Amount of deep life on Earth quantified
Scientists have estimated the total amount of life on Earth that exists below ground - and it is vast.
You would need a microscope to see this subterranean biosphere, however.
It is made up mostly of microbes, such as bacteria and their evolutionary cousins, the archaea.
Nonetheless, it represents a lot of carbon - about 15 to 23 billion tonnes of it. That is hundreds of times more carbon than is woven into all the humans on the planet.
"Something like 70% of the total number of microbes on Earth are below our feet," said Karen Lloyd from the University of Tennessee at Knoxville, US.
"So, this changes our perception of where we find life on Earth, from mostly on the surface in things like trees and whales and dolphins, to most of it actually being underground," she told BBC News.
Prof Lloyd is part of the Deep Carbon Observatory (DCO) project, a near-decade long effort to identify how the ubiquitous element is cycled through the Earth system. The consortium is reporting its latest discoveries here at the American Geophysical Union (AGU) annual Fall Meeting in Washington DC.
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How did they work out the scale of life?
The mass numbers it quotes can only be a rough estimate.
They are derived from multiple studies that have dug or drilled several kilometres into the crust, both on the continents and at sea.
Scientists will routinely pull up rock and other sediment samples and count the number living cells in a given volume.
The DCO teams have taken these inventories and used models to construct a broader picture of Earth's total biomass.
"Even though these sample sites are but pinpricks around the planet, we've managed now to look at enough different environments that we can produce reasonable values for the total amount of carbon locked up in lifeforms," said Rick Colwell from Oregon State University.
What's the importance of carbon?
The DCO consortium reckons the deep biosphere constitutes about 2 to 2.3 billion cubic km. That is almost twice the volume of all the oceans.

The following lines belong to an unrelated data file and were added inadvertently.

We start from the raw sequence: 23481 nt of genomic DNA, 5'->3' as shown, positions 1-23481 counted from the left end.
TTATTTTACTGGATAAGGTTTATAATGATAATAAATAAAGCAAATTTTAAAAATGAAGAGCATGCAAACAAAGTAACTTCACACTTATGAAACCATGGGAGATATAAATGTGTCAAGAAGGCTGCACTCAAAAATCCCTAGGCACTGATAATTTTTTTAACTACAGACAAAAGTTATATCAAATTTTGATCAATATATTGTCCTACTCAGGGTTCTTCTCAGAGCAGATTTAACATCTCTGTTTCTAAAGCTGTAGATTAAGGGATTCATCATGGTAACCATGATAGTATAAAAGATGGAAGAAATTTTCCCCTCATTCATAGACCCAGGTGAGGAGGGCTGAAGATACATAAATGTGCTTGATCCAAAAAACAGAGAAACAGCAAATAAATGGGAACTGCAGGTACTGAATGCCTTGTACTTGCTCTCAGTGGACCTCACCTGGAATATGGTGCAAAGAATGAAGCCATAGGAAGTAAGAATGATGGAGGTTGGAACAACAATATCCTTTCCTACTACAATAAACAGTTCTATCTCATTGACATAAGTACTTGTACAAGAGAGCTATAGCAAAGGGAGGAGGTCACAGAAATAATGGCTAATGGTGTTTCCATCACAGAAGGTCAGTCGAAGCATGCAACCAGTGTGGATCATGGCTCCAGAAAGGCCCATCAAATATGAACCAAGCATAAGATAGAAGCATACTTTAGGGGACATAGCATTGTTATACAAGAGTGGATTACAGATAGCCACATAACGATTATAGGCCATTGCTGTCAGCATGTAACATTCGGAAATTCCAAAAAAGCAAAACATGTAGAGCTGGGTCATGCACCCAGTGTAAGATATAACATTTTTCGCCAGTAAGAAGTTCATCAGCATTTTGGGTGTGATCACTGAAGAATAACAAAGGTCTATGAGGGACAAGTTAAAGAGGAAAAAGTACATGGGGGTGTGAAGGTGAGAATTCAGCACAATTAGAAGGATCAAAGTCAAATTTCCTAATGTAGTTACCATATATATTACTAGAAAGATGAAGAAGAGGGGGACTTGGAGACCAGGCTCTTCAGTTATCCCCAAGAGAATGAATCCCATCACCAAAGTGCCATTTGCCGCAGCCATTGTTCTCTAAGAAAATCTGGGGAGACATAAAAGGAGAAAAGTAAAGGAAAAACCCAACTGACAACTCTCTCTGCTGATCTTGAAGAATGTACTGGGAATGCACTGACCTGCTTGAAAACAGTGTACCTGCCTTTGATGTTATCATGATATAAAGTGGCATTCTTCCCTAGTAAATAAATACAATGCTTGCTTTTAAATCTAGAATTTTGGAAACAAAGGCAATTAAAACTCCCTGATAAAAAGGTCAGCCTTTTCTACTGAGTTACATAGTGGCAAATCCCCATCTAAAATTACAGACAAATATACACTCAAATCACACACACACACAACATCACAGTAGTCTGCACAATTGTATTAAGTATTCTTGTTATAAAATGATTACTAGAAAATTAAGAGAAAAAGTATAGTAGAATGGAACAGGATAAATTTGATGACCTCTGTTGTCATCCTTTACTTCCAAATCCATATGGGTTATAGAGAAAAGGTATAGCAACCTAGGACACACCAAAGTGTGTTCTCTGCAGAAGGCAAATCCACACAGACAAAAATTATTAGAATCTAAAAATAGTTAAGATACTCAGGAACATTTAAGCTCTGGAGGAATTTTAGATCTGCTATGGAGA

Bacteria and archaea (microbes with no membrane-bound nucleus) dominate. But there are also eukarya (microbes or multicellular organisms with cells that contain a nucleus as well as membrane-bound organelles) down there, such as the tiny nematode worms discovered in rock cracks at the bottom of deep mines.
Science has barely begun to describe this microscopic menagerie.
Deep microbes are often quite different to seemingly related species that thrive at the surface, with life cycles that operate on near-geologic timescales. And because these underground organisms persist far from sunlight they must exploit chemosynthesis - as opposed to photosynthesis - to nourish themselves. The minerals in the rocks around them are their larder.
The role all these organisms play in shifting carbon about the Earth is profound, according to the DCO's executive director, Bob Hazen.
"You cannot understand carbon on Earth without understanding the diversity and influence of life. Cells turn over carbon - they take carbon in, they breathe it out. They do amazing things to transform their local environments," he explained.
"Although the total amount of carbon in other sources is much, much larger than in life, life has a disproportionate affect on Earth's carbon cycle."
What are the implications of this research?
Another aspect of the research is what is says about the absolute limits of life on Earth in terms of temperature, pressure, and the availability of energy.
"The current known upper-limit for life is 122 degrees Celsius, which happens to be the temperature of sterilisation equipment we typically use in labs," said Dr Lloyd.
"But there's no-one I know who thinks that's the theoretical limit. For example, we know some of the problems associated with high temperatures, such as the disordering of lipids and membranes, is at least partially compensated by higher pressures. Which means it's possible we could find even higher temperature organisms the deeper we go down."
And this has clear implications for the possibility that life exists somewhere else in the Solar System, adds Prof Colwell.
"I think it's probably reasonable to assume that the subsurface of other planets and their moons are habitable, especially since we've seen here on Earth that organisms can function far away from sunlight using the energy provided directly from the rocks deep underground," he told BBC News.
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